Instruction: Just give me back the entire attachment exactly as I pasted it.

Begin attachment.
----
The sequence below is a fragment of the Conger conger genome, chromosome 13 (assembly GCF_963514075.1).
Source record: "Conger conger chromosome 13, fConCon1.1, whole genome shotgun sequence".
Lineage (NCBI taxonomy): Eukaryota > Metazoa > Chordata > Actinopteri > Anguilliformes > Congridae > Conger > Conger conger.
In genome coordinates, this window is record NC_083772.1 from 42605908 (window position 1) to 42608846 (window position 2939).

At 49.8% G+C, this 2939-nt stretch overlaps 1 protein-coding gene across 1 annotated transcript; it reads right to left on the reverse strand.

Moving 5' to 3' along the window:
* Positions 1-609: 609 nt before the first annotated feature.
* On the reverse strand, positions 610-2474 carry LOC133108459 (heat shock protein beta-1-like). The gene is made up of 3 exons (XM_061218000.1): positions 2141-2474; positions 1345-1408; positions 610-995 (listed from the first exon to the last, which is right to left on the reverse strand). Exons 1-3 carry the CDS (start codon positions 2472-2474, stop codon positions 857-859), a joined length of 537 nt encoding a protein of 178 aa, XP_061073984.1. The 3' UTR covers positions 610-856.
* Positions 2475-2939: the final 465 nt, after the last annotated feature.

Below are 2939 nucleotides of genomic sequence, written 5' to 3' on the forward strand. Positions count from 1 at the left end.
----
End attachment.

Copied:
The sequence below is a fragment of the Conger conger genome, chromosome 13 (assembly GCF_963514075.1).
Source record: "Conger conger chromosome 13, fConCon1.1, whole genome shotgun sequence".
Lineage (NCBI taxonomy): Eukaryota > Metazoa > Chordata > Actinopteri > Anguilliformes > Congridae > Conger > Conger conger.
In genome coordinates, this window is record NC_083772.1 from 42605908 (window position 1) to 42608846 (window position 2939).

At 49.8% G+C, this 2939-nt stretch overlaps 1 protein-coding gene across 1 annotated transcript; it reads right to left on the reverse strand.

Moving 5' to 3' along the window:
* Positions 1-609: 609 nt before the first annotated feature.
* On the reverse strand, positions 610-2474 carry LOC133108459 (heat shock protein beta-1-like). The gene is made up of 3 exons (XM_061218000.1): positions 2141-2474; positions 1345-1408; positions 610-995 (listed from the first exon to the last, which is right to left on the reverse strand). Exons 1-3 carry the CDS (start codon positions 2472-2474, stop codon positions 857-859), a joined length of 537 nt encoding a protein of 178 aa, XP_061073984.1. The 3' UTR covers positions 610-856.
* Positions 2475-2939: the final 465 nt, after the last annotated feature.

Below are 2939 nucleotides of genomic sequence, written 5' to 3' on the forward strand. Positions count from 1 at the left end.